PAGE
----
Reps. Nadler and Maloney Celebrate Governors Island Return With New Legislation to Protect its Most Historic Sites

May 13, 2002 Issues: New York and Our Neighborhoods

NEW YORK - Celebrating the imminent return of one of New York City’s crown jewels - Governors Island -  Reps. Jerrold Nadler (D-Manhattan, Brooklyn) and Carolyn B. Maloney (D-Manhattan, Queens) announced introduction of legislation today to permanently protect two important landmarks on the island.  The Governors Island National Monument Ratification Act will ensure that Castle Williams and Fort Jay, both designated National Monuments are protected and opened to the public.


“For many years now, I have been laboring to have the island returned to its rightful owner, New York,” said Rep. Nadler at a City Hall press conference.  “Now, the return of one of New York's true gems is close to being a reality.  Our legislation will ensure that no matter what the ultimate use of the island, its two most historic sites are forever protected and maintained for the public to enjoy."

"Letting these historic forts lose their National Monument status would be a terrible shame and a great loss to New York," said Rep. Maloney. "Our bill is a way to ensure that New York and the nation can enjoy the history of Governors Island for years to come.  The last thing New York needs is the loss of our newest national monuments or their fall into disrepair, so we're very hopeful that the President will support this bill as it moves through Congress.  It's the right way to ensure the legacy of the National Monuments as the transfer of the island moves forward."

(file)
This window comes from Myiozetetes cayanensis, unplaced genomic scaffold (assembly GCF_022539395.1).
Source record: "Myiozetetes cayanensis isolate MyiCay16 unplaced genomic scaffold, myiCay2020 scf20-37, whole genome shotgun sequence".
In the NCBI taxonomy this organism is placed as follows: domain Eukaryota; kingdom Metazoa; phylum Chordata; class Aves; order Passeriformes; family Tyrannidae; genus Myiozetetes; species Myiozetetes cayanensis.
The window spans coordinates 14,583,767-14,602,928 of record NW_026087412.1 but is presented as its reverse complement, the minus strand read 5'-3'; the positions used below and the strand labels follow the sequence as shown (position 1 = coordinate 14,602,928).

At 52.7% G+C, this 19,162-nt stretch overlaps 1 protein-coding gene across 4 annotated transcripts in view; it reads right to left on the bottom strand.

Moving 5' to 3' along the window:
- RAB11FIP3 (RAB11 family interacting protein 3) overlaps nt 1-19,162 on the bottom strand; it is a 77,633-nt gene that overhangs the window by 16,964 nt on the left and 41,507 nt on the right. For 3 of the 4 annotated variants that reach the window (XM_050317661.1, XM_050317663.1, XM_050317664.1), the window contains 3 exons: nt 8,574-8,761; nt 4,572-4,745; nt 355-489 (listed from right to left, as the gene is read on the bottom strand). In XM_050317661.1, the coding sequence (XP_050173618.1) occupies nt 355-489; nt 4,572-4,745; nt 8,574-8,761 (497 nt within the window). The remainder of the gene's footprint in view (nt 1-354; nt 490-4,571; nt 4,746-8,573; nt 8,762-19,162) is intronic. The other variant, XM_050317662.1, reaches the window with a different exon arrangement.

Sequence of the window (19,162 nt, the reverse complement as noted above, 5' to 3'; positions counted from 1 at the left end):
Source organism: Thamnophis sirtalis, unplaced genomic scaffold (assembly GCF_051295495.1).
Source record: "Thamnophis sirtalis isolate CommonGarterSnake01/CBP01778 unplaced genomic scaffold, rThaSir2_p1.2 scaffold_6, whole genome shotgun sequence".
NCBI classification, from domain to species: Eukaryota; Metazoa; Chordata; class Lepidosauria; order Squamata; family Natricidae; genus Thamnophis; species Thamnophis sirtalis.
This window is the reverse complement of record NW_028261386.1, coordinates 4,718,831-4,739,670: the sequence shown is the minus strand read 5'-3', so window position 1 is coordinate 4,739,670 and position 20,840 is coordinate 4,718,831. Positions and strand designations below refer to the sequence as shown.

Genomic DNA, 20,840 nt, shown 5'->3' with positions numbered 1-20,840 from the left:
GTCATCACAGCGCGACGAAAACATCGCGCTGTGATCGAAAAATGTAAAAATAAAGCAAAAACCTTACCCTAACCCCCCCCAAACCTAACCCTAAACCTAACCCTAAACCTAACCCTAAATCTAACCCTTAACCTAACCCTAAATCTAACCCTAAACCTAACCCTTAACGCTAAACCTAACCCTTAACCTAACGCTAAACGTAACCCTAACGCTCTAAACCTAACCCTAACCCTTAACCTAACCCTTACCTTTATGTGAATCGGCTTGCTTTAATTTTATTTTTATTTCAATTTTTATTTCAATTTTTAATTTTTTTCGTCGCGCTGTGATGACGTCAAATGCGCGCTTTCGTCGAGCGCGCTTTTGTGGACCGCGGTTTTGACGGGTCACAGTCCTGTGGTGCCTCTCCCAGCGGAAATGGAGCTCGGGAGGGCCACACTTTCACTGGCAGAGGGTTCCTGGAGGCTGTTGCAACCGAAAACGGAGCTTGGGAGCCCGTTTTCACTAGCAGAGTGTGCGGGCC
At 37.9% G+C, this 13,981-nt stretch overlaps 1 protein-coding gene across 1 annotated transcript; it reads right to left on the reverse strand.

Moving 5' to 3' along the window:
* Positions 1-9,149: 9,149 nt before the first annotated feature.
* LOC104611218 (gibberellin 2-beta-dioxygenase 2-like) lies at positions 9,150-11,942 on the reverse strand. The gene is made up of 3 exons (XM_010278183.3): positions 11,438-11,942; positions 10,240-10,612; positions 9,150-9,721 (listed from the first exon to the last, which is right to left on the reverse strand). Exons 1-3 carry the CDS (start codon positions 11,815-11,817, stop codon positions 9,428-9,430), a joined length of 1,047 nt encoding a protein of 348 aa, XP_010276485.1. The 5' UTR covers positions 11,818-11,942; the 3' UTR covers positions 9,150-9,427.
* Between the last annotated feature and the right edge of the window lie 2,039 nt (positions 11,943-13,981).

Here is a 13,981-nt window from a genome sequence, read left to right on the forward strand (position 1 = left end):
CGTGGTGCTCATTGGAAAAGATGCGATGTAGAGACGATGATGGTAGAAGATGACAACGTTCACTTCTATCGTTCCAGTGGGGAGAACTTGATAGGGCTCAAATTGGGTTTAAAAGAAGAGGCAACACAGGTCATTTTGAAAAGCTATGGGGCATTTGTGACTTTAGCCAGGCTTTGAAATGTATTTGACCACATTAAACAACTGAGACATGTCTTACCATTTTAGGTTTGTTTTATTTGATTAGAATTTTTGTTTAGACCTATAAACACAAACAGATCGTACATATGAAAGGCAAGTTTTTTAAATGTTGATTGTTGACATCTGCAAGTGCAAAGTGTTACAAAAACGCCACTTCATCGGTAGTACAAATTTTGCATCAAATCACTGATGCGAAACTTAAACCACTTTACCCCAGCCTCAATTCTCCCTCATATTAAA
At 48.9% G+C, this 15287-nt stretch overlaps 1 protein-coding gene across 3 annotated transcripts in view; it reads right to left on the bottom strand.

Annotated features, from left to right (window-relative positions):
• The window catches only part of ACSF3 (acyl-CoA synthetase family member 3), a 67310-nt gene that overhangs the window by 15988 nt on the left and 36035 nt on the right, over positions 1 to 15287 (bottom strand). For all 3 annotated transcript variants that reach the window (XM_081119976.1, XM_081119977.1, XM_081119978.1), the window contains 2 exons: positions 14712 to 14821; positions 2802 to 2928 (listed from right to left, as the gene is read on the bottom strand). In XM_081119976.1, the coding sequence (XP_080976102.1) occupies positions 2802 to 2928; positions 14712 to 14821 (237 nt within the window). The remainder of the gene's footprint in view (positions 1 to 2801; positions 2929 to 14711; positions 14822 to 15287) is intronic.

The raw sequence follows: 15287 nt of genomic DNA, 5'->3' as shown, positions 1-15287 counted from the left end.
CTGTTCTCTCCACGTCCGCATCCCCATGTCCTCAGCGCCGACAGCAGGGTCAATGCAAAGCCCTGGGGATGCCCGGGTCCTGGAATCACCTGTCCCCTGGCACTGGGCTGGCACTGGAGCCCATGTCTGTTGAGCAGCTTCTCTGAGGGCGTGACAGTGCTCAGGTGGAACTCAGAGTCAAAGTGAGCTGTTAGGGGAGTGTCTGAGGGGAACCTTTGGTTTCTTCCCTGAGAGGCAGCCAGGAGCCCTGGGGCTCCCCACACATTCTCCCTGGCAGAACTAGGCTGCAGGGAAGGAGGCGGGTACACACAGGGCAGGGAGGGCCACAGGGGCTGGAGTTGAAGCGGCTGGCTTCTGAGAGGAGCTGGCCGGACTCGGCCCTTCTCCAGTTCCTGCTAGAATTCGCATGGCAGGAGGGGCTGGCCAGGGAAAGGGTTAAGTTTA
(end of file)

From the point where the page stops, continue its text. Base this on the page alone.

Governors Island was given over to Federal control by New York and served as a military base for over 200 years until it was vacated by the Coast Guard in 1996.   It has served as the gatekeeper to the Port of New York in the Revolutionary War, the War of 1812, the American Civil War, and World Wars I and II.  Governors Island has hosted historical events such as the U.S. - U.S.S.R. summit between President Ronald Reagan and Mikhail Gorbachev and, as legend goes, it is the place where Walt Disney was briefly jailed for mistakenly being considered AWOL during World War I.

After intense lobbying by Reps. Nadler and Maloney, President Clinton designated two of the most historic parts of the Island, Fort Jay and Castle Williams, as national monuments before the end of his administration.  Just last month, President Bush agreed to sell the island back to New York for a nominal fee.  The Governors Island National Monument Ratification Act would codify, into law, the monument designations made by President Clinton so that no development could occur on the two sites when Federal control of the island is relinquished.

Reps. Nadler and Maloney were joined by local elected officials and the Governors Island Alliance - a civic organization - at today’s press conference.

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